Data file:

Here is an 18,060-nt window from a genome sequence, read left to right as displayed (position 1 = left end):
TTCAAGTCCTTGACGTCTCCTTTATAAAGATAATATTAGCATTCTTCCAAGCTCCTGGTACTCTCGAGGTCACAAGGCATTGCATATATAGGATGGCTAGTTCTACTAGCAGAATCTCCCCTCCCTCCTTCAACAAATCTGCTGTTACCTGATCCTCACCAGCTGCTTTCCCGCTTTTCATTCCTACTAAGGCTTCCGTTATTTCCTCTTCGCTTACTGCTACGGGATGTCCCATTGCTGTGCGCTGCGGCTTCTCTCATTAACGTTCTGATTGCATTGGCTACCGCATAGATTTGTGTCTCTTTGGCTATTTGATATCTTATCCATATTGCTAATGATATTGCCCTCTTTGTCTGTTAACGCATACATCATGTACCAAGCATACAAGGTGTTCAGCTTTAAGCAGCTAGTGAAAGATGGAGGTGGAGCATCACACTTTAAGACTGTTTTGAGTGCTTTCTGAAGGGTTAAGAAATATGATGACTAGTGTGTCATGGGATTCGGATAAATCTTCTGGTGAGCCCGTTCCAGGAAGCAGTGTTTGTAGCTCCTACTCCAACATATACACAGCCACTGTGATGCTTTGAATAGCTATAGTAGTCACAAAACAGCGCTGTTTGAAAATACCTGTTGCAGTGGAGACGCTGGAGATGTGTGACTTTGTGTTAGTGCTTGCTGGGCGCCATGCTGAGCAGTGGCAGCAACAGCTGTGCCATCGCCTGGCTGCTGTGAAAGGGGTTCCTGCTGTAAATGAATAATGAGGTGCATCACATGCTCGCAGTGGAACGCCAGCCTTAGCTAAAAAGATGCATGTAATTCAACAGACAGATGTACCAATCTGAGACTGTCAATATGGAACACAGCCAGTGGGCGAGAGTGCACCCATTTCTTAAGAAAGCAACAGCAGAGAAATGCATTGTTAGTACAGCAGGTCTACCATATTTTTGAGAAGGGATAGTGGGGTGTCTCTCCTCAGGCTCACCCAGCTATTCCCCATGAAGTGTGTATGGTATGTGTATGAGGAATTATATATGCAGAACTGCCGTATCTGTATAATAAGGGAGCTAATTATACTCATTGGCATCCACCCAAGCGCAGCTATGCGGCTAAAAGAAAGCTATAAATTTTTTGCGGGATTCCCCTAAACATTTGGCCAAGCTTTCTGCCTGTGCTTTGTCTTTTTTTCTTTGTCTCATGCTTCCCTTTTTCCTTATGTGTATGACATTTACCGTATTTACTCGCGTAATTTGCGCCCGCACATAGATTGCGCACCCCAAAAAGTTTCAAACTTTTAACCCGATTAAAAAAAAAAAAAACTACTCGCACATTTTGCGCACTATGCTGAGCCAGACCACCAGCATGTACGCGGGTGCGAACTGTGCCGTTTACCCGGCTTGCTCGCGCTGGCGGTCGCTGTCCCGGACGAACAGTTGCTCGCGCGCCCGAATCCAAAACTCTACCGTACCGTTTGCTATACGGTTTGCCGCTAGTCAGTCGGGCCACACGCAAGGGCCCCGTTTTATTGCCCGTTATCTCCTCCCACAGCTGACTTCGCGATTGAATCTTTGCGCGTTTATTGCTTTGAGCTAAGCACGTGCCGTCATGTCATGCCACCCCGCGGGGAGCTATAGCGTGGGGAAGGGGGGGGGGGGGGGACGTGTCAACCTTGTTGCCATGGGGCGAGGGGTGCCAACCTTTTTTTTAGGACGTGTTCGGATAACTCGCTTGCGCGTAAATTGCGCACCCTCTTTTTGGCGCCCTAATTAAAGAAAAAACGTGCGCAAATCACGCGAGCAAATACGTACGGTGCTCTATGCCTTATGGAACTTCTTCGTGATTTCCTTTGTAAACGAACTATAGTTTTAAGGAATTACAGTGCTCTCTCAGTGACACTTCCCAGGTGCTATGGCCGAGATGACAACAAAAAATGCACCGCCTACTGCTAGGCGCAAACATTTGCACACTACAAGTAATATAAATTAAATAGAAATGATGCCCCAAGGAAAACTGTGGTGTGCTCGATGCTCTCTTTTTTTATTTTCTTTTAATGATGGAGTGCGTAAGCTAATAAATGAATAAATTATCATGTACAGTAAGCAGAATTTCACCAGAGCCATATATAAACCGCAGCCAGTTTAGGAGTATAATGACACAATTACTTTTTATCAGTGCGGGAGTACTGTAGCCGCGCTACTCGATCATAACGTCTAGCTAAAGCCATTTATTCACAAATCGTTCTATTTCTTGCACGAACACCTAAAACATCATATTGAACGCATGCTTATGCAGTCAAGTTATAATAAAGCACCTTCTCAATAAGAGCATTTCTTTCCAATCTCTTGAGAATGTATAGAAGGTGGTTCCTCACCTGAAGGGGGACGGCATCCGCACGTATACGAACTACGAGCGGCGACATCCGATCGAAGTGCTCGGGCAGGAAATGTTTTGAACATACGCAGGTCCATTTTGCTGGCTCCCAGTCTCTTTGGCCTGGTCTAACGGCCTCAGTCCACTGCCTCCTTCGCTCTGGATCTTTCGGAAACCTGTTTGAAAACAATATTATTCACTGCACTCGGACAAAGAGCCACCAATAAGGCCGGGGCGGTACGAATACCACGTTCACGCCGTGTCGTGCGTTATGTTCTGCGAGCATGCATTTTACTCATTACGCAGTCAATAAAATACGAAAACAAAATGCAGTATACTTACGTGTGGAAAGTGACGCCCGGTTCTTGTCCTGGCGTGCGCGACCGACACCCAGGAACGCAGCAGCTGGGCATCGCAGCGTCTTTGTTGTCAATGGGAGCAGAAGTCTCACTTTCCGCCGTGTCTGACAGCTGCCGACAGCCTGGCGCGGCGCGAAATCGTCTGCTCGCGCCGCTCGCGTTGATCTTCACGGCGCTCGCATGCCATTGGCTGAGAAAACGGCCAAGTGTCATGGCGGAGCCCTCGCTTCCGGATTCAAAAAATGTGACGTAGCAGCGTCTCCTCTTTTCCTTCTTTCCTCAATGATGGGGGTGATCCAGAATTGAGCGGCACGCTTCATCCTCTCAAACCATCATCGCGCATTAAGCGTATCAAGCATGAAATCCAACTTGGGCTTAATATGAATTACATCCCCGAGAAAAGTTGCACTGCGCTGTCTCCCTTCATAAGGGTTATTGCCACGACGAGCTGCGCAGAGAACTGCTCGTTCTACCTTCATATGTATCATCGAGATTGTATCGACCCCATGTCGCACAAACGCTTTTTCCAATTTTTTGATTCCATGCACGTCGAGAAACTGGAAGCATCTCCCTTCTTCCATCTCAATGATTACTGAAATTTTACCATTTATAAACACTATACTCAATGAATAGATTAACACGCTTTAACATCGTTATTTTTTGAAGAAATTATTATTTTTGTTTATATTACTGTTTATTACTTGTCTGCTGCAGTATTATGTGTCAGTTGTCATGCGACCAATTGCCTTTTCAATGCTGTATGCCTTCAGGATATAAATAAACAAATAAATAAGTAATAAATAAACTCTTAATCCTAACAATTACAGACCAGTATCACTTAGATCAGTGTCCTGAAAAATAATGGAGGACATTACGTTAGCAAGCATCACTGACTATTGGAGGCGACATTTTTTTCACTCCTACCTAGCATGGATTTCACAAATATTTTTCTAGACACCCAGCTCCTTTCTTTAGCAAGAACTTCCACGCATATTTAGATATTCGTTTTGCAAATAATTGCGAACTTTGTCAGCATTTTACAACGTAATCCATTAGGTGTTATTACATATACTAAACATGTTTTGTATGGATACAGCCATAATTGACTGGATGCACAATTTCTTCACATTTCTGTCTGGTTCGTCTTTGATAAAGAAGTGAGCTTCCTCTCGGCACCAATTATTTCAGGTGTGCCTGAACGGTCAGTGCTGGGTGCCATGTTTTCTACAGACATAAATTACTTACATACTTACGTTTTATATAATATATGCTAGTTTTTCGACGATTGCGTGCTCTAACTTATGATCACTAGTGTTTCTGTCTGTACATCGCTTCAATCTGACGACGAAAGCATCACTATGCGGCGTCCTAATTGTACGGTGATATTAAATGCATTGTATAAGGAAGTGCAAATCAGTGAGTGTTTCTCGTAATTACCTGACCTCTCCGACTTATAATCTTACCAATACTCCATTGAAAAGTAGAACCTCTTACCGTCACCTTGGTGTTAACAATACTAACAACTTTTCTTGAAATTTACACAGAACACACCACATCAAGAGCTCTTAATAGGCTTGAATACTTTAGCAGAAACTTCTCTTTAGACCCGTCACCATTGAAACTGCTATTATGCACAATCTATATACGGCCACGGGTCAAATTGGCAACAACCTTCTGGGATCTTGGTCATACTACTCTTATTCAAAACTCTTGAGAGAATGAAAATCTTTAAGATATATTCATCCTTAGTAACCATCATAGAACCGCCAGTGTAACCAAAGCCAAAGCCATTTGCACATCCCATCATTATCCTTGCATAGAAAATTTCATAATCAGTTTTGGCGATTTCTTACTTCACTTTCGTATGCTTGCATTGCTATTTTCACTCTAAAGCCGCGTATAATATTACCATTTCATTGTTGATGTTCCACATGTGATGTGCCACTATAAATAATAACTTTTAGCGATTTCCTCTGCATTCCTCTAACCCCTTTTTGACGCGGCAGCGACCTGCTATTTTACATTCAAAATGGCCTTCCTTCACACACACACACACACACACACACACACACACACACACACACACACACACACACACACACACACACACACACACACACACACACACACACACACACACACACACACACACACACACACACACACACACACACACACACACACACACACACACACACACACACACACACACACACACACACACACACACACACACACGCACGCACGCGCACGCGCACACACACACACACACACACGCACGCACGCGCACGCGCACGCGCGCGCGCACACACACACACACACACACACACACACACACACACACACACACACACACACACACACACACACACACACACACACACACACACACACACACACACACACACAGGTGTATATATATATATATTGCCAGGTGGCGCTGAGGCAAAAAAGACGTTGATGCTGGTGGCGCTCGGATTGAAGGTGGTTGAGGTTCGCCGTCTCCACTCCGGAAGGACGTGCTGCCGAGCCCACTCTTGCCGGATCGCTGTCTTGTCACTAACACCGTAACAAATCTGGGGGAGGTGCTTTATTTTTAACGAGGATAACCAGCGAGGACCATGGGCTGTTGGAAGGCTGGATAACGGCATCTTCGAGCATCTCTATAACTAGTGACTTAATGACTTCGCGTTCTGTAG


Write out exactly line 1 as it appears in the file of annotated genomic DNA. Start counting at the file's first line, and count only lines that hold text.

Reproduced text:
Here is an 18,060-nt window from a genome sequence, read left to right as displayed (position 1 = left end):